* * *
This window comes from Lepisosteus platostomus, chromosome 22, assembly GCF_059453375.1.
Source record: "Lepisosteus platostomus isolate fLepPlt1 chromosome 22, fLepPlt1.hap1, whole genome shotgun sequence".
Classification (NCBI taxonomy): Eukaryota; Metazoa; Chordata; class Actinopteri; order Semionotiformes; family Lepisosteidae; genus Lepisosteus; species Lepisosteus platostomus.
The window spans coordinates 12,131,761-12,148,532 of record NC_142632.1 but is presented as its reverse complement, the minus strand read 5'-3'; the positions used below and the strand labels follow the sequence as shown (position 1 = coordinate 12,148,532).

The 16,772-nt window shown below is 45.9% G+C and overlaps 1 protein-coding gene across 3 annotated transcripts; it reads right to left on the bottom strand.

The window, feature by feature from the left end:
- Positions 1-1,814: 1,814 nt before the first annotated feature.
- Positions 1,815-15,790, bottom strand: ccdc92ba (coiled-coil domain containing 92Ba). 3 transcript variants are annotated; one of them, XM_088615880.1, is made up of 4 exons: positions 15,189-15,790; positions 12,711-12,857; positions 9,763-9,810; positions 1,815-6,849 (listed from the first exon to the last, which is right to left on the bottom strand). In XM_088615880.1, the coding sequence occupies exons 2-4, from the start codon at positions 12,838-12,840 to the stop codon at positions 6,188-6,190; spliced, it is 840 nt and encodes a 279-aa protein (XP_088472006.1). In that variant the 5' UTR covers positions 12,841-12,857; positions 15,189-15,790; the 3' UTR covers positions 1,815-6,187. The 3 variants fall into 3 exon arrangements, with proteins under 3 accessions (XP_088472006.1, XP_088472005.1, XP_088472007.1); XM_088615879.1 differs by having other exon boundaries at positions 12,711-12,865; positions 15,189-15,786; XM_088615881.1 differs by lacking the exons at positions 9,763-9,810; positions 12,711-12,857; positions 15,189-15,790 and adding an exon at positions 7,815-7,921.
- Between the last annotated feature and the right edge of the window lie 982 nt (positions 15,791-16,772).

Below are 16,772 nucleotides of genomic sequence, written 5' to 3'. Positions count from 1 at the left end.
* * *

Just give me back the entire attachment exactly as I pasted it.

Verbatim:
This window comes from Lepisosteus platostomus, chromosome 22, assembly GCF_059453375.1.
Source record: "Lepisosteus platostomus isolate fLepPlt1 chromosome 22, fLepPlt1.hap1, whole genome shotgun sequence".
Classification (NCBI taxonomy): Eukaryota; Metazoa; Chordata; class Actinopteri; order Semionotiformes; family Lepisosteidae; genus Lepisosteus; species Lepisosteus platostomus.
The window spans coordinates 12,131,761-12,148,532 of record NC_142632.1 but is presented as its reverse complement, the minus strand read 5'-3'; the positions used below and the strand labels follow the sequence as shown (position 1 = coordinate 12,148,532).

The 16,772-nt window shown below is 45.9% G+C and overlaps 1 protein-coding gene across 3 annotated transcripts; it reads right to left on the bottom strand.

The window, feature by feature from the left end:
- Positions 1-1,814: 1,814 nt before the first annotated feature.
- Positions 1,815-15,790, bottom strand: ccdc92ba (coiled-coil domain containing 92Ba). 3 transcript variants are annotated; one of them, XM_088615880.1, is made up of 4 exons: positions 15,189-15,790; positions 12,711-12,857; positions 9,763-9,810; positions 1,815-6,849 (listed from the first exon to the last, which is right to left on the bottom strand). In XM_088615880.1, the coding sequence occupies exons 2-4, from the start codon at positions 12,838-12,840 to the stop codon at positions 6,188-6,190; spliced, it is 840 nt and encodes a 279-aa protein (XP_088472006.1). In that variant the 5' UTR covers positions 12,841-12,857; positions 15,189-15,790; the 3' UTR covers positions 1,815-6,187. The 3 variants fall into 3 exon arrangements, with proteins under 3 accessions (XP_088472006.1, XP_088472005.1, XP_088472007.1); XM_088615879.1 differs by having other exon boundaries at positions 12,711-12,865; positions 15,189-15,786; XM_088615881.1 differs by lacking the exons at positions 9,763-9,810; positions 12,711-12,857; positions 15,189-15,790 and adding an exon at positions 7,815-7,921.
- Between the last annotated feature and the right edge of the window lie 982 nt (positions 15,791-16,772).

Below are 16,772 nucleotides of genomic sequence, written 5' to 3'. Positions count from 1 at the left end.